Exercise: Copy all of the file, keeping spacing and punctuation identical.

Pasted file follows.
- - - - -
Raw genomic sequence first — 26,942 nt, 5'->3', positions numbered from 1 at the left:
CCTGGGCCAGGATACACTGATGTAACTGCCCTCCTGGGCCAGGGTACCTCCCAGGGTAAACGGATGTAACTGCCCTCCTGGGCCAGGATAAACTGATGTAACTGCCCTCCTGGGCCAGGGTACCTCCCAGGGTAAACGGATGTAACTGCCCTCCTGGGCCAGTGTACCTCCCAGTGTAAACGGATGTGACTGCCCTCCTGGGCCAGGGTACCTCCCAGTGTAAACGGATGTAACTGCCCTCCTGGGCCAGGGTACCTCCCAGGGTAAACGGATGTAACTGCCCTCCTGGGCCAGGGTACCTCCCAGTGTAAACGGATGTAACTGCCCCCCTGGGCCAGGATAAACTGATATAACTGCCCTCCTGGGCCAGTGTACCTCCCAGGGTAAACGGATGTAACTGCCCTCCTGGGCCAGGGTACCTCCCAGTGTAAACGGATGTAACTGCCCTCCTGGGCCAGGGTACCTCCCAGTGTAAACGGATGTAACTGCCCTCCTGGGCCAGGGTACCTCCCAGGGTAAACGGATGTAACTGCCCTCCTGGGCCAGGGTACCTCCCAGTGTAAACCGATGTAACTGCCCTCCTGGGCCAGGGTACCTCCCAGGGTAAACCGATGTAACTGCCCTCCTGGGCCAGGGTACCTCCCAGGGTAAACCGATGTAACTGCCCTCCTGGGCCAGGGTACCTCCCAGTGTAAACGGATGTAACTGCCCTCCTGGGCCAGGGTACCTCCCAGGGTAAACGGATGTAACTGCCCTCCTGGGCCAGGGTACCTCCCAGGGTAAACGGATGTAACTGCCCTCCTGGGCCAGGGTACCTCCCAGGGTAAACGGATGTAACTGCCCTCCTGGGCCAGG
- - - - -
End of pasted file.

Raw genomic sequence first — 26,942 nt, 5'->3', positions numbered from 1 at the left:
CCTGGGCCAGGATACACTGATGTAACTGCCCTCCTGGGCCAGGGTACCTCCCAGGGTAAACGGATGTAACTGCCCTCCTGGGCCAGGATAAACTGATGTAACTGCCCTCCTGGGCCAGGGTACCTCCCAGGGTAAACGGATGTAACTGCCCTCCTGGGCCAGTGTACCTCCCAGTGTAAACGGATGTGACTGCCCTCCTGGGCCAGGGTACCTCCCAGTGTAAACGGATGTAACTGCCCTCCTGGGCCAGGGTACCTCCCAGGGTAAACGGATGTAACTGCCCTCCTGGGCCAGGGTACCTCCCAGTGTAAACGGATGTAACTGCCCCCCTGGGCCAGGATAAACTGATATAACTGCCCTCCTGGGCCAGTGTACCTCCCAGGGTAAACGGATGTAACTGCCCTCCTGGGCCAGGGTACCTCCCAGTGTAAACGGATGTAACTGCCCTCCTGGGCCAGGGTACCTCCCAGTGTAAACGGATGTAACTGCCCTCCTGGGCCAGGGTACCTCCCAGGGTAAACGGATGTAACTGCCCTCCTGGGCCAGGGTACCTCCCAGTGTAAACCGATGTAACTGCCCTCCTGGGCCAGGGTACCTCCCAGGGTAAACCGATGTAACTGCCCTCCTGGGCCAGGGTACCTCCCAGGGTAAACCGATGTAACTGCCCTCCTGGGCCAGGGTACCTCCCAGTGTAAACGGATGTAACTGCCCTCCTGGGCCAGGGTACCTCCCAGGGTAAACGGATGTAACTGCCCTCCTGGGCCAGGGTACCTCCCAGGGTAAACGGATGTAACTGCCCTCCTGGGCCAGGGTACCTCCCAGGGTAAACGGATGTAACTGCCCTCCTGGGCCAGG